The 1900 US census tells us the population was 76,212,168. This year we crossed 300 million, about a fourfold increase.  In 1902 when we were still on the bimetallic standard, US quarter production was 18.5 million for the year. That's about one silver quarter for every fourth person. A hundred years later we're minting over five counterfeit quarters for every person. And, this in an age of credit cards! Now, I don't know where this exercise has lead us, except to point out two things: If we are to restore our freedoms and lost liberties, one element is essential for our survival and that is freely circulating specie. The second necessity is the full restoration of our 10th Amendment, ensuring a state's sovereignty with reserved powers not delegated to the federal government. A Constitutional Convention is not required nor desired, only recognition and adherence to same by our state legislatures is necessary. Our slide into socialism and total government has gone on longer than most of us would have imagined.


So, if sound money should circulate once again in our land, silver and gold coins will be saved (not hoarded) for the honest money characteristic. Their purchasing power will increase and not be inflated away with ever increasing issues. We will again be an honest people and vigilantly enforcing an honest government. I cannot say I am optimistic we will return to that culture in any of our lifetimes - a culture that would prefer one honest quarter for one in four than today's people who will take five dishonest ones for every man, woman and child. The 1902 quarter has no debt, whereas the 2002 quarters are all debt tokens which must be paid.


Colin collecting has taken a big hit these past thirty years, brought on by the "big melt" of 1980. Youngsters no longer have a circulating pool to which they can defer and find their starter coins. The number of retail coin dealers has shrunk. Even in Charleston there is no major retail coin dealer. When gold and silver prices roar it will be the pawn shops who will 'make the market' and folks are going to get ripped off.


In summary, it's taken me a lengthy dissertation to get to why "junk silver" (pre-1964) might offer you, or your descendents the best deal for generations to come. An uncirculated (brand new) 1902 Philadelphia quarter goes for $200, one from New Orleans will run you somewhere under $500, and a San Francisco will cost $500.  Higher uncirculated grades will go for several thousands. Spend a minute checking prices here. Keep in mind that there was nothing unusual in the mintages of 1902, in that period it was just a routine production year.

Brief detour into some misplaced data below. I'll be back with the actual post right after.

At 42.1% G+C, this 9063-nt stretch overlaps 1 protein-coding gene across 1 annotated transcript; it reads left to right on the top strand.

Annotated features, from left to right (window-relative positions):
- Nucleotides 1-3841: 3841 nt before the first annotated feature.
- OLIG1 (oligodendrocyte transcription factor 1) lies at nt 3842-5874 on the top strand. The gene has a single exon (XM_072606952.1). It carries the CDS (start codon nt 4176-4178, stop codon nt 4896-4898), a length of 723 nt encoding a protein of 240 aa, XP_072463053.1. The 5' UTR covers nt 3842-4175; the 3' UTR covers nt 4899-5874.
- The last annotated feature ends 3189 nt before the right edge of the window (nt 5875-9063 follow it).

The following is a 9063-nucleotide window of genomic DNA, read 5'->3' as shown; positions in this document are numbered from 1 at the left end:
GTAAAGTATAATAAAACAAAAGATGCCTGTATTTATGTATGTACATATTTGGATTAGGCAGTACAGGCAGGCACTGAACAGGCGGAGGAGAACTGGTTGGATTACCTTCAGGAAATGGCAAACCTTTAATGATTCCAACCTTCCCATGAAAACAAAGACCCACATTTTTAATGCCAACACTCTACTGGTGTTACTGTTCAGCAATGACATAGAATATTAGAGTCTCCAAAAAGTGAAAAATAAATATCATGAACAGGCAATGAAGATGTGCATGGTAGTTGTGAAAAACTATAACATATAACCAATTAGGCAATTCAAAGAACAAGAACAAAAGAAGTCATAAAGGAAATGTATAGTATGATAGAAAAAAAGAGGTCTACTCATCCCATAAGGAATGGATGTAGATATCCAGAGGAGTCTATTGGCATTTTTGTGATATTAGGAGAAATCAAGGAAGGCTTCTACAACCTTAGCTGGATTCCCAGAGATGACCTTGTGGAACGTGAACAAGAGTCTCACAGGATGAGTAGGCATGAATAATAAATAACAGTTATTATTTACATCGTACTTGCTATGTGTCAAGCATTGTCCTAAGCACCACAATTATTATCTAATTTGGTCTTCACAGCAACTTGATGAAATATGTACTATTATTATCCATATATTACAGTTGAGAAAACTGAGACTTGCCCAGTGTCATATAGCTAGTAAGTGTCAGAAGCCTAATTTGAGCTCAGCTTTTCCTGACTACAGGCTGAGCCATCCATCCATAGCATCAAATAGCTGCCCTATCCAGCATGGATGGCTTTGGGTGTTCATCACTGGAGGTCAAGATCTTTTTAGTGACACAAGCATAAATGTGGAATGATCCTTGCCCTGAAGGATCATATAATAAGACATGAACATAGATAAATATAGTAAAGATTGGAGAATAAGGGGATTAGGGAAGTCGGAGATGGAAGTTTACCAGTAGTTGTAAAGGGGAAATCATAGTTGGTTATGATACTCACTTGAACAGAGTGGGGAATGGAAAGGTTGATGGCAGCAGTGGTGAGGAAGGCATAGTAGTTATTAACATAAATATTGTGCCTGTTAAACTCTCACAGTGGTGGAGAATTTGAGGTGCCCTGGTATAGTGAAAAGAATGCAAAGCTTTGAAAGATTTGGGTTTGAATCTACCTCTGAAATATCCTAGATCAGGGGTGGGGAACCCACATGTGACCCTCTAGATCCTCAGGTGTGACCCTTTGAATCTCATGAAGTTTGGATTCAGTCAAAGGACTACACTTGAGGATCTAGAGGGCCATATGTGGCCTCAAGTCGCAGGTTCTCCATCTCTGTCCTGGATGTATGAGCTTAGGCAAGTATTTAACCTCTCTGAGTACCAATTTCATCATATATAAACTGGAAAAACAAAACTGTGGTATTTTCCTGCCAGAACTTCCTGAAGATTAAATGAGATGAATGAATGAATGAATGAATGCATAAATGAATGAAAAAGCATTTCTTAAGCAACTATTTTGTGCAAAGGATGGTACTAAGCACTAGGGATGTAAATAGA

Dump your state quarter slugs, and as part of your silver accumulation program, convert to "junk silver" coins. How many rolls of uncirculated quarters from the 1960s do you have? Ben Franklin halves? Too bad, because due to the high mintages of the period many went into the Big Melt, and today are at stiff premiums. 


Right now the 90% silver coins are at about a 1 1/2% discount to melt (see above Tulving prices).


Watch the large refiners for backlogging silver to be refined. Three months seems to be their tolerance. How one does that, I don't know, but when they get backed-up look for silver to correct sharply.


I know one thing: I sure wish my Dad had set aside a bag or two of 1962-D quarters that I could sort thru and pull out some MS-67 grade coins that today sell for $9,000 EACH! Heck, I'd settle for MS-65's at $40 each; that's $1,600 a roll!


Those melts are nasty, but also an opportunity for the initiated.



Some of my web sites:


- - CV


-- Posted 12 November, 2006 | |